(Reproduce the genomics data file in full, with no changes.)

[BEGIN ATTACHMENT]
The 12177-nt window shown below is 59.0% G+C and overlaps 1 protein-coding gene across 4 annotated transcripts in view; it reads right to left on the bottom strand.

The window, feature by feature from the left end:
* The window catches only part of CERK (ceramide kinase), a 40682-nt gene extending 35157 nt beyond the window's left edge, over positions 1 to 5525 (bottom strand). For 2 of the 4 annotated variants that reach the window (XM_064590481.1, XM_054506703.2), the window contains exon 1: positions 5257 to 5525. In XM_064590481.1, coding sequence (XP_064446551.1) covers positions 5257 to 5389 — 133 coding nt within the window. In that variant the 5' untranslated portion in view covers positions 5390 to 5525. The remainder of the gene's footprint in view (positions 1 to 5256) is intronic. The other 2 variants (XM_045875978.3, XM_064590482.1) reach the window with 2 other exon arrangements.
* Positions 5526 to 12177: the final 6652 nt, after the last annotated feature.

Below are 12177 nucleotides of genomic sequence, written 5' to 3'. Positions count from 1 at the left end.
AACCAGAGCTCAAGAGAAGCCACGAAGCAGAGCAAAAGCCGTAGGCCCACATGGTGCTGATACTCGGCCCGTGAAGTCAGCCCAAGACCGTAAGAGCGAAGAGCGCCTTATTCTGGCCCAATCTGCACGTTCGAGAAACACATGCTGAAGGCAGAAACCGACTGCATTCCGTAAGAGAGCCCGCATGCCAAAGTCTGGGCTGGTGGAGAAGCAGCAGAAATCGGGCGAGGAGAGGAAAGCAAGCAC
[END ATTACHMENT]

The 12177-nt window shown below is 59.0% G+C and overlaps 1 protein-coding gene across 4 annotated transcripts in view; it reads right to left on the bottom strand.

The window, feature by feature from the left end:
* The window catches only part of CERK (ceramide kinase), a 40682-nt gene extending 35157 nt beyond the window's left edge, over positions 1 to 5525 (bottom strand). For 2 of the 4 annotated variants that reach the window (XM_064590481.1, XM_054506703.2), the window contains exon 1: positions 5257 to 5525. In XM_064590481.1, coding sequence (XP_064446551.1) covers positions 5257 to 5389 — 133 coding nt within the window. In that variant the 5' untranslated portion in view covers positions 5390 to 5525. The remainder of the gene's footprint in view (positions 1 to 5256) is intronic. The other 2 variants (XM_045875978.3, XM_064590482.1) reach the window with 2 other exon arrangements.
* Positions 5526 to 12177: the final 6652 nt, after the last annotated feature.

Below are 12177 nucleotides of genomic sequence, written 5' to 3'. Positions count from 1 at the left end.
AACCAGAGCTCAAGAGAAGCCACGAAGCAGAGCAAAAGCCGTAGGCCCACATGGTGCTGATACTCGGCCCGTGAAGTCAGCCCAAGACCGTAAGAGCGAAGAGCGCCTTATTCTGGCCCAATCTGCACGTTCGAGAAACACATGCTGAAGGCAGAAACCGACTGCATTCCGTAAGAGAGCCCGCATGCCAAAGTCTGGGCTGGTGGAGAAGCAGCAGAAATCGGGCGAGGAGAGGAAAGCAAGCAC